Supporters hailed the FCTC as a critical tool for international tobacco control and as a bold new model for using international law on other global-health problems. Calls for more treaties followed on topics as wide-ranging as excessive alcohol consumption, antibiotic resistance, counterfeit medicines, and corruption in health systems.
A decade later, the FCTC has been ratified by 180 countries representing nearly 90 percent of the world’s population. It is a qualified success for improving tobacco control. Yet the reasons for its success are unlikely to be replicated for other global-health threats, and the convention offers lessons on the limits of improving global health through international law.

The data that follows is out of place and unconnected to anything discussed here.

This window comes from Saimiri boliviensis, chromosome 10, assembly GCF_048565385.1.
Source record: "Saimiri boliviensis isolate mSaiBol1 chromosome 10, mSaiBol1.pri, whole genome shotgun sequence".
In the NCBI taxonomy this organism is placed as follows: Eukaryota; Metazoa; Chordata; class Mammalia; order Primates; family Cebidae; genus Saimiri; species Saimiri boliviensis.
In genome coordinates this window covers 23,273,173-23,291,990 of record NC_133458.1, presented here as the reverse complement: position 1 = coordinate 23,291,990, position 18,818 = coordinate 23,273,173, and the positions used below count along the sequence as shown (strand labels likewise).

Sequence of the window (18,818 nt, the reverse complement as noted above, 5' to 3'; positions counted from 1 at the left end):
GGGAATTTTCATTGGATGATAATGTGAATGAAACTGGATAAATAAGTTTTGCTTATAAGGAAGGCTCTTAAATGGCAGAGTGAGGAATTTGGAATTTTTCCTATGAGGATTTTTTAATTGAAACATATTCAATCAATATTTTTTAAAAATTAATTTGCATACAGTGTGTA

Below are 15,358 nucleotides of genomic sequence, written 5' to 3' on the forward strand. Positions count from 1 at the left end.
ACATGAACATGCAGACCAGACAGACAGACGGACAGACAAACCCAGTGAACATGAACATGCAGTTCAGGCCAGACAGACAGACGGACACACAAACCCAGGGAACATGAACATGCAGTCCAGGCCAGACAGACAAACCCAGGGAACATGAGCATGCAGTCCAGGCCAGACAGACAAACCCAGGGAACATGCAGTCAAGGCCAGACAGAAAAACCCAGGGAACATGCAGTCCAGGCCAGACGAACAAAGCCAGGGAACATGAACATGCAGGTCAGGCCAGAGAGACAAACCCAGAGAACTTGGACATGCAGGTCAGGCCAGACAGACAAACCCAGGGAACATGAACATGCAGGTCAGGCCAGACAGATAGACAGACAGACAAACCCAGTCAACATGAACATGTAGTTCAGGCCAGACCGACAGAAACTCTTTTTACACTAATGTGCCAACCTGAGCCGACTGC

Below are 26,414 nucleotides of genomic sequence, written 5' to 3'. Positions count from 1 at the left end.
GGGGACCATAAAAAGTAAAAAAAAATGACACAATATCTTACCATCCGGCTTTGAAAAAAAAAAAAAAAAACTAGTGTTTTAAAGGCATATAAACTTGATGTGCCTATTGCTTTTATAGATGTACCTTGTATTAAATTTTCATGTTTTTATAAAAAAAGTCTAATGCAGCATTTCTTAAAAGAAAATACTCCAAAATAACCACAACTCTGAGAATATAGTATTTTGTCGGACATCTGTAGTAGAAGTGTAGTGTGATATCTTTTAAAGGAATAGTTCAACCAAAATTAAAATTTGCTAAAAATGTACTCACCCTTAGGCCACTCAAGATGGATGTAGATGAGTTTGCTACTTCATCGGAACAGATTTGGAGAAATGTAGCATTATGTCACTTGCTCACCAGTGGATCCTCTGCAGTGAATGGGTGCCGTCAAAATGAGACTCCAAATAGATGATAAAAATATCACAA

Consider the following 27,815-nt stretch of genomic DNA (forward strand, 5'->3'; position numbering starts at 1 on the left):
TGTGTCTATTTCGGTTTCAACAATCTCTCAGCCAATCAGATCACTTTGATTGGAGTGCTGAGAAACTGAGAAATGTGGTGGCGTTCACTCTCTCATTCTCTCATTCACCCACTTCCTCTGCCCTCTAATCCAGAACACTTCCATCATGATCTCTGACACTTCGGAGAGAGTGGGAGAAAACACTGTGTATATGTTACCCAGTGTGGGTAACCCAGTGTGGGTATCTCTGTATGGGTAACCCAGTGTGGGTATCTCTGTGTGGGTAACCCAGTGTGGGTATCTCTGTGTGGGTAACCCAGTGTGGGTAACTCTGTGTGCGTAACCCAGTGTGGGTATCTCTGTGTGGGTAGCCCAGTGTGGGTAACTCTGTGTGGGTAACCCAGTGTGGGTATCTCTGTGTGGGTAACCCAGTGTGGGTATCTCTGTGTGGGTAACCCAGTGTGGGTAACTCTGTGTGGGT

Despite claims to the contrary, the FCTC is not the world’s first public-health treaty. It is not even the WHO’s first treaty, nor the first international agreement on reducing noncommunicable diseases (NCDs). Between 1851 and 1950, states concluded dozens of treaties to limit transboundary pollution and trade and smuggling of alcohol and opium. In 1952, the WHO negotiated the International Sanitary Regulations, a binding treaty which later became the International Health Regulations, the rules that govern the public-health response to pandemics and other emergencies of international concern.